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Will exiting the bail-out really only amount to another trick of the light?

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Will Ireland exit the bailout at the end of next year? In a way it’s an academic question because even if the country exits the bailout….it won’t exit the bailout.

 

It’s all a little bit like the Eagles’ iconic Hotel California – you can check out anytime you want but you can never leave.

The reality is that we need whatever is the opposite of a perfect storm to leave – growth in the economy, some jobs being created, the eurozone to be on an upward growth trajectory and buoyant US and British economies.

Oh, and we also need a second deal on bank debt – this one a big bundle of retrospective cash to cover the onerous cost of bank recapitalisation.

The Government’s hope is that this will come through the newly formed European Stability Mechanism – there was that famous ‘Ireland is a special case’ language at the EU Summit in Brussels last June.

In its internal staff report last week, the International Monetary Fund was quite specific when expressing its doubts about Ireland’s ability to exit the bailout without such a deal.

But the message coming out of Europe is don’t expect it anytime soon and the Germans are making sounds that sound suspiciously like ‘nein’ to my ears.

So those who wake up to see bright blue-skies in January 2014 will soon realise that they are looking at them through barred windows. Michael Noonan always has a euphemistic political term to smooth such political creases.

He has said that Ireland will need a little ‘hand-holding’ for a while when we exit the bailout. Or put in another way, we’ll be on a provisional licence in our own car, with somebody in the passenger seat holding the handbrake and telling us where to go.

In fairness to it, the Government has done a lot of the donkey work that will ease the passage. There was a debt repayment cliff of €14 billion worth of bonds due for repayment by the Irish sovereign in 2014 but the National Treasury Management Agency has managed to whittle that down to manageable terms with a number of forays into the markets, each achieved with lower interest rates.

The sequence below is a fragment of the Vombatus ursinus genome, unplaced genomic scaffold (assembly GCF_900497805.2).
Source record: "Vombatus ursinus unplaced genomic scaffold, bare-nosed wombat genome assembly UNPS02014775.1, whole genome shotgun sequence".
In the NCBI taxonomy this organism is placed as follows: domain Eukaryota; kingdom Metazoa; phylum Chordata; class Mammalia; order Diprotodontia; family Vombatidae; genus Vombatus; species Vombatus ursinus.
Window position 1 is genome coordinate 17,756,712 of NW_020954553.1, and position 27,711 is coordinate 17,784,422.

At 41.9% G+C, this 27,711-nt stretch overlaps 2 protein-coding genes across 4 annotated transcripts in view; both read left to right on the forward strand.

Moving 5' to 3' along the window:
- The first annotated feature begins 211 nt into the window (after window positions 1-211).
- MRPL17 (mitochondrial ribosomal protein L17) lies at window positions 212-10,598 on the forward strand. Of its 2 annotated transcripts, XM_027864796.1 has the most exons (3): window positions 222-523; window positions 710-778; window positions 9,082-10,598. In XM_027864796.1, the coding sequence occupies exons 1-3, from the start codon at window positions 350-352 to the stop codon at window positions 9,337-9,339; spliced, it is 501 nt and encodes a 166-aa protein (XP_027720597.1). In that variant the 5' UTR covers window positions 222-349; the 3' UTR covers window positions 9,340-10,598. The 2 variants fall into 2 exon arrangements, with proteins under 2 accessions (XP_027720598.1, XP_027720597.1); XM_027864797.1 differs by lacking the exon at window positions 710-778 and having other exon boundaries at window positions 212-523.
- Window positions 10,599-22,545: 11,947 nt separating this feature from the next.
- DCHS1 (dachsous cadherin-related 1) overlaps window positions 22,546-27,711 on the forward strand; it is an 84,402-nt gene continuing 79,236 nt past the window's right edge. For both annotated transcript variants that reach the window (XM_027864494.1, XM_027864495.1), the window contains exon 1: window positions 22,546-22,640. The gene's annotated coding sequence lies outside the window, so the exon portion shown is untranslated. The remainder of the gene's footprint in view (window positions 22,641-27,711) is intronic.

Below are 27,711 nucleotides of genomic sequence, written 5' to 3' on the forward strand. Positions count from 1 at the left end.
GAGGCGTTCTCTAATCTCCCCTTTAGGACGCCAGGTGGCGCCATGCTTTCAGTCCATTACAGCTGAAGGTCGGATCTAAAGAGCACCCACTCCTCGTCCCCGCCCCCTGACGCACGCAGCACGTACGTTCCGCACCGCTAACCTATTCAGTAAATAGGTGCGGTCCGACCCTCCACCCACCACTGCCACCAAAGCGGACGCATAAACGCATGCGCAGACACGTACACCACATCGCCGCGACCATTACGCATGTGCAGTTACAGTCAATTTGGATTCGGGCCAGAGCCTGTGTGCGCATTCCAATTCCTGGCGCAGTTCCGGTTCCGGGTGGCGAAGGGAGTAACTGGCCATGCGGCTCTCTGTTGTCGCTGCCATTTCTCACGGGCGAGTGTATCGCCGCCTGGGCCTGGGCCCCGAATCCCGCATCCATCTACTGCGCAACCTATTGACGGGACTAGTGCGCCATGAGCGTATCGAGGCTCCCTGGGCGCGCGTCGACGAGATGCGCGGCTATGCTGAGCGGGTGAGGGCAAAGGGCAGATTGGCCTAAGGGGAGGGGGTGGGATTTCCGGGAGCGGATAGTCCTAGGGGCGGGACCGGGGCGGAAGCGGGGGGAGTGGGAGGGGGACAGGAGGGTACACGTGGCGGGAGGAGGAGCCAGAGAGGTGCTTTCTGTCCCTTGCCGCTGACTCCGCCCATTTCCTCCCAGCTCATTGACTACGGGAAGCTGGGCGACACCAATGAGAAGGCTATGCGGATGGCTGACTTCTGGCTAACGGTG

And the Government has been as scrupulous as its predecessors in meeting the conditions laid out in the international Memorandum of Understanding. By Christmas there had been 190 targets met and there will be close to 300 by the time we finish the programme by the end of the year.

What struck me when reading the IMF target last week was that its departure from the EU Commission and the European Central Bank in terms of the necessity of Ireland getting a second bank deal through the ESM.

For more, read this week’s Connacht Tribune.

Connacht Tribune

Sinn Féin will discover power brings evolution not revolution

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Taoiseach in waiting?...Mary Lou McDonald with Galway West TD Mairead Farrell on the streets of Galway.

World of Politics with Harry McGee

Sinn Féin is not like any other party; even when it enjoyed only a fraction of the support of the SDLP it was still attracting the attention of the world media. During the 1980s and 1990s, just about the only Irish political figure American political journalists could name was Gerry Adams.

There was something about Sinn Féin that set it apart – that smell of cordite was catnip for the media.

So the party is viewed through a different lens than, say, the Labour Party, or the Social Democrats, or even the Greens. It carries original sin in the eyes of a portion of the electorate (generally older) who see its association with violence (which included many egregious murders and massacres) as unforgivable for all time.

For others, the passage of time has taken some of the sharp edges away. For the rest, specifically those born after the 1994 ceasefire, that is just not relevant to their lives. For some of those who remember those years, that attitude of younger voters is hard to stomach. But that’s the reality of how things stand just now.

I was always taken by the phrase of the late historian Ronan Farren that the birth certificates of all nations are blood-soaked. The fact of the matter is that Sinn Féin has been in from the cold for 25 years almost, accepting that it would strive to achieve its goals by exclusively peaceful and democratic means.

For more, read this week’s Connacht Tribune.

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Connacht Tribune

Áras an Uachtaráin and the constitutional ties that bind

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Making headlines... President Michael D Higgins and his wife Sabina during their visit to the Galway 1916 Exhibition in the former Connacht Tribune Print Works on Market Street.